The resort uses refillable glass bottles for their toiletries. They buy in recycled glass from the mainland. Their straws are made of paper, and anything you see woven is done locally by a weaver who can’t see.
Realising that many of his staff had never been tourists in their own country, this enterprising GM organises day trips to, say, Prison Island, treating his people as guests so that they can get a feel for what their overseas visitors experience. He’s organised free English classes with a local teacher for those who want to learn the language. He sent the Chief of the Garden Department (the resort grows most of its own fruit and veg) on a course to learn about permaculture. They’re now using this and teaching others how to use it in their homes, too.
To get to Zanzi Resort, you have to drive through Kama village. The road is in a sorry state, potholed with a tendency to flood in heavy rains. The houses look as if they’re held together by a prayer but the kids seem happy and smiles are at the ready. Guests often ask what they can do to help. Many stop and hand out sweets, but the wrappers eventually end up on the ground and in the water supply. With dental treatment a luxury, sugar isn’t really the best idea. Kasprzycki-Rosikon suggests that they donate school supplies: pencils, crayons, notebooks, books, something he is happy to facilitate.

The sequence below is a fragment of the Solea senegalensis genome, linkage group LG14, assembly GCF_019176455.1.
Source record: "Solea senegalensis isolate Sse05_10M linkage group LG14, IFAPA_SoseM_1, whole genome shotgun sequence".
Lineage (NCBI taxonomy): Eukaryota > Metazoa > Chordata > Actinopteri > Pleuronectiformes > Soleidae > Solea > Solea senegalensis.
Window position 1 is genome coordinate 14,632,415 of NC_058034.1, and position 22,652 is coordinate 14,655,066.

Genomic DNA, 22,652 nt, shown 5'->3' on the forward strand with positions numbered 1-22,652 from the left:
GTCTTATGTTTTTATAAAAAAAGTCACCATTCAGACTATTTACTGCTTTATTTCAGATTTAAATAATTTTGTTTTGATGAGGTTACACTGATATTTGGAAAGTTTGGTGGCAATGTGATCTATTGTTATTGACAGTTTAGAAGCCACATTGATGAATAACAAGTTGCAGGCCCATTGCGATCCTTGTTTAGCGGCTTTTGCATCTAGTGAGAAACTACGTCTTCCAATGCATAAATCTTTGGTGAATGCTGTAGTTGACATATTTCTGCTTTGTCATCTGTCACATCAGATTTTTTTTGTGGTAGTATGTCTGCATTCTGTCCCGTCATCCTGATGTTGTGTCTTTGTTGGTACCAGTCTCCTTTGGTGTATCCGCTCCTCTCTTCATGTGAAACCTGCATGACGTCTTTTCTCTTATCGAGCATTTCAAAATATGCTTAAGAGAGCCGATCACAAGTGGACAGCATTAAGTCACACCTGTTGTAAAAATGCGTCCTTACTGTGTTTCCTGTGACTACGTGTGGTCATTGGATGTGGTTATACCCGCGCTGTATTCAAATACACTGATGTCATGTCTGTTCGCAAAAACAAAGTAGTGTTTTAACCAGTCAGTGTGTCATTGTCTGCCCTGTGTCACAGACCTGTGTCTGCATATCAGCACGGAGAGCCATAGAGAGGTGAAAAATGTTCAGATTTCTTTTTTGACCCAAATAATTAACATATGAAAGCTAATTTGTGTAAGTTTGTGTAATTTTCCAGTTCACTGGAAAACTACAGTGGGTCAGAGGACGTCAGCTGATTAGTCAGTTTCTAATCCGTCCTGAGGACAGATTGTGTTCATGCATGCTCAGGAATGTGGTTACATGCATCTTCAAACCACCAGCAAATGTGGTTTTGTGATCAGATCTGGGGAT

Both Kasprzycki-Rosikon and his staff take part in local events because they want to rather than to advertise their largesse. The resort’s logo doesn’t appear anywhere. They’re working with the Mayor and the only recycling company in Zanzibar to clean up the village and the nearby beaches, to get rid of all the rubbish. And when he visits the local schools, he brings different members of staff with him so they can see the difference they are making.
More than 18 months in, I was curious to know what his biggest lesson has been. ‘Patience’, he said. ‘You have to have patience. You can’t judge people by your own standards. You can’t force what you know on others. You need to have respect for the place you’re in, even if you don’t share the same values.’
His phone beeped again. He looked at the message and excused himself. As he left, phone to his ear, I noted yet again how he navigates the space between guest and staff with an ease that belies his years. His staff call him Kasper, some call him Sir. Whatever they feel more comfortable with. There’s a mutual respect that’s tangible. Everyone knows that he, too, is a guest, one in a line of GMs who will oversee the place in the coming decades. Each will add their own flavour, their own impression. I suspect that Kasper Kasprzycki-Rosikon’s legacy will be about the importance of making a difference, of making the world a better place. He’s been there, done that, and designed the t-shirt.